Rex Rock, President and CEO of ASRC, Barrow, Alaska, USA (photo)

External opinion

“Arctic Slope Regional Corporation (ASRC) is a family of companies that sets ambitious goals to benefit our region, our shareholders and our businesses, using our Iñupiaq values as a guide. We aim to balance the subsistence and economic needs of our people and value taking part in discussions where critical decisions are being made about potential impacts to our lands and future.

ASRC values its relationship with Shell because the company shows commitment and follow through in supporting our goals. Shell has been working with our communities to understand the importance of our subsistence lifestyle, while working with our companies as world-class contractors. These types of relationships have helped both organisations to grow. We look forward to pursuing partnership opportunities with Shell in the future.”

Rex Rock
President and CEO of ASRC, Barrow, Alaska, USA

What benefits will be provided to local residents in the areas of jobs and training?
We share the benefits of our operations by creating jobs. There are around 140 Alaskan companies that we work with and many of them are local native corporations. These contracts can benefit local residents from shareholder dividends from local co-operatives. We have been working with businesses such as the Arctic Slope Regional Corporation (ASRC) to offer contracts for jobs and skills transfer that can support the local economy.

We also support several education programmes in Alaska, which will help us develop a trained workforce among the local communities. This includes support for the Alaska Native Science and Engineering Program, the Ilisagvik tribal college in Barrow and the Alaska Technical Center in Kotzebue.

What research has Shell conducted on the Alaskan environment to ensure that you operate responsibly?
Since 2005, Shell has invested around $95 million on Alaskan science, including work with other companies in the oil and gas sector. The Alaska Arctic Science programme builds upon traditional knowledge and observations of indigenous peoples, along with input from other stakeholders, to identify research priorities and strategies. A significant portion of the programme involves local people working with experienced scientists.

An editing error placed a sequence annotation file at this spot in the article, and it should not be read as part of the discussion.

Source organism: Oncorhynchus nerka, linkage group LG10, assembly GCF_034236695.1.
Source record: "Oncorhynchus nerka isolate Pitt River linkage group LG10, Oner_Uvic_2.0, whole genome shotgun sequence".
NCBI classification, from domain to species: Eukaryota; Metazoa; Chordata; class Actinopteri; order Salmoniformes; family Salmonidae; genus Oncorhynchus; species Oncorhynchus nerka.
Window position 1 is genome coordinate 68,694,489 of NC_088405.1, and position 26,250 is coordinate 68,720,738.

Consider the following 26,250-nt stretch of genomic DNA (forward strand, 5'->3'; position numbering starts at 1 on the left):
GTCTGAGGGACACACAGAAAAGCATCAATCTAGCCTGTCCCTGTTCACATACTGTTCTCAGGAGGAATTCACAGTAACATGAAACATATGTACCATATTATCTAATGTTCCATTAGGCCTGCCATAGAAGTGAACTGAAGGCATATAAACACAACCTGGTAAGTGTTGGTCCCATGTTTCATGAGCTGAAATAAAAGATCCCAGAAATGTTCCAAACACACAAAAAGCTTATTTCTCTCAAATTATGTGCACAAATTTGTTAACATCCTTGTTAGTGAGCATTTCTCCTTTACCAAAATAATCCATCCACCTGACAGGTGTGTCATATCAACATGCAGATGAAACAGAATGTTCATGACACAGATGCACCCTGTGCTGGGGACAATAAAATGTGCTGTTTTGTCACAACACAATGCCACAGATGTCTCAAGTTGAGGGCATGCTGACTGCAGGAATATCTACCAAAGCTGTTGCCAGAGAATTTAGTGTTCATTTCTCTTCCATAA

Our science programmes are some of the most significant contributors to emerging science in the Arctic area of the USA. In an agreement with the National Oceanographic and Atmospheric Administration (NOAA), the data and results of our studies will be available to the NOAA and the broader scientific community.

We have developed innovative technologies and conducted many scientific studies that enable us to work responsibly in this challenging offshore environment. This approach includes the use of unmanned aerial drones and marine acoustic recorders, as well as ecosystem studies that combine traditional and scientific knowledge.

Shell claims to have a strong safety culture. How do you prepare for a worst-case scenario in an area like Alaska, such as an oil spill?
We are committed to lowering the risk of incidents by investing in prevention and operating safely, but we must also prepare for a worst-case scenario. Our oil-spill response plans are very robust and have been approved by US Federal Government Agencies, with input from Alaska state agencies, and are publicly available on our website.

First, Shell has a significant focus on prevention of any well control incident. We have developed an oil-spill prevention toolkit, a strong safety culture and ice management strategies. Second, in the unlikely event of a well control incident, we have a three-tier programme with a dedicated on-site fleet; near-shore barges and response vessels, and onshore response teams staged across the North Slope of Alaska. We are better prepared for any spill than any other company in the world – no other company has ever deployed immediate, onsite response resources similar to ours. We have also prepared subsea capping and containment systems to capture and recover hydrocarbons at the wellhead.

We believe the industry can work together on prevention and response. In 2012, we joined several international oil and gas companies, co-ordinated by the American Petroleum Institute, in a cross-industry project. It aims to create international research programmes to enhance industry knowledge and capabilities for oil-spill response in the Arctic.

What are Shell’s plans for future exploration off Alaska?
A US Ninth Circuit Court decision against the DOI in January 2014 raised obstacles to our plans for drilling offshore Alaska. As a result, we have decided to suspend our exploration programme for Alaska in 2014. We look to relevant agencies and the court to resolve their open legal issues as quickly as possible and will continue to review the situation as we develop our plans.